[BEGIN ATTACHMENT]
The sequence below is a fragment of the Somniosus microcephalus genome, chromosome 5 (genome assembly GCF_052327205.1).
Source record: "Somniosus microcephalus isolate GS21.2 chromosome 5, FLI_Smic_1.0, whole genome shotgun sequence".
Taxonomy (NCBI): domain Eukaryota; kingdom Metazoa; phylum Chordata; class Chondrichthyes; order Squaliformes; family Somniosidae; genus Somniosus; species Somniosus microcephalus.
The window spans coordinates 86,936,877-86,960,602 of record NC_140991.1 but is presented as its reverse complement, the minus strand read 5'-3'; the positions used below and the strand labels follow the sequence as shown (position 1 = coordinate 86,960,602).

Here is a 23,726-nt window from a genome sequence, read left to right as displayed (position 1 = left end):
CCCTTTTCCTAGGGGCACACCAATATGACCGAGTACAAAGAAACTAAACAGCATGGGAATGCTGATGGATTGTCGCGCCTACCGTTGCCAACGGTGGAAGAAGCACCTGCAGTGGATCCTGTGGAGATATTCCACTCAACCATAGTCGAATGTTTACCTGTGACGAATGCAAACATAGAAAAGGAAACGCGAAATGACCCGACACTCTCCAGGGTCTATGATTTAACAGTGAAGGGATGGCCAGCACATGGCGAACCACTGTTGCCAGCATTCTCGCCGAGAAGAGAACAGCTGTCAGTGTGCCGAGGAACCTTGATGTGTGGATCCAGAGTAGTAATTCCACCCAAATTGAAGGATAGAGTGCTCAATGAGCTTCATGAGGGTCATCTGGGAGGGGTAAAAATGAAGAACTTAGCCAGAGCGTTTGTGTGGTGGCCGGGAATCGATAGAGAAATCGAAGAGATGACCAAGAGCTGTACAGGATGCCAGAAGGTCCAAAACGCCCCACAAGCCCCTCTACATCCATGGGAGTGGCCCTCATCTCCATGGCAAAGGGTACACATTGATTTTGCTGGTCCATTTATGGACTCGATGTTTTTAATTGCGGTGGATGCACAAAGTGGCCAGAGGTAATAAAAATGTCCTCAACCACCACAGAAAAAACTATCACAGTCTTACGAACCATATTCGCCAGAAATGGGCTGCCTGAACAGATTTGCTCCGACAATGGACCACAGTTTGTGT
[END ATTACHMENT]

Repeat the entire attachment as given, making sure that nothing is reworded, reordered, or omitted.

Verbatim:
The sequence below is a fragment of the Somniosus microcephalus genome, chromosome 5 (genome assembly GCF_052327205.1).
Source record: "Somniosus microcephalus isolate GS21.2 chromosome 5, FLI_Smic_1.0, whole genome shotgun sequence".
Taxonomy (NCBI): domain Eukaryota; kingdom Metazoa; phylum Chordata; class Chondrichthyes; order Squaliformes; family Somniosidae; genus Somniosus; species Somniosus microcephalus.
The window spans coordinates 86,936,877-86,960,602 of record NC_140991.1 but is presented as its reverse complement, the minus strand read 5'-3'; the positions used below and the strand labels follow the sequence as shown (position 1 = coordinate 86,960,602).

Here is a 23,726-nt window from a genome sequence, read left to right as displayed (position 1 = left end):
CCCTTTTCCTAGGGGCACACCAATATGACCGAGTACAAAGAAACTAAACAGCATGGGAATGCTGATGGATTGTCGCGCCTACCGTTGCCAACGGTGGAAGAAGCACCTGCAGTGGATCCTGTGGAGATATTCCACTCAACCATAGTCGAATGTTTACCTGTGACGAATGCAAACATAGAAAAGGAAACGCGAAATGACCCGACACTCTCCAGGGTCTATGATTTAACAGTGAAGGGATGGCCAGCACATGGCGAACCACTGTTGCCAGCATTCTCGCCGAGAAGAGAACAGCTGTCAGTGTGCCGAGGAACCTTGATGTGTGGATCCAGAGTAGTAATTCCACCCAAATTGAAGGATAGAGTGCTCAATGAGCTTCATGAGGGTCATCTGGGAGGGGTAAAAATGAAGAACTTAGCCAGAGCGTTTGTGTGGTGGCCGGGAATCGATAGAGAAATCGAAGAGATGACCAAGAGCTGTACAGGATGCCAGAAGGTCCAAAACGCCCCACAAGCCCCTCTACATCCATGGGAGTGGCCCTCATCTCCATGGCAAAGGGTACACATTGATTTTGCTGGTCCATTTATGGACTCGATGTTTTTAATTGCGGTGGATGCACAAAGTGGCCAGAGGTAATAAAAATGTCCTCAACCACCACAGAAAAAACTATCACAGTCTTACGAACCATATTCGCCAGAAATGGGCTGCCTGAACAGATTTGCTCCGACAATGGACCACAGTTTGTGT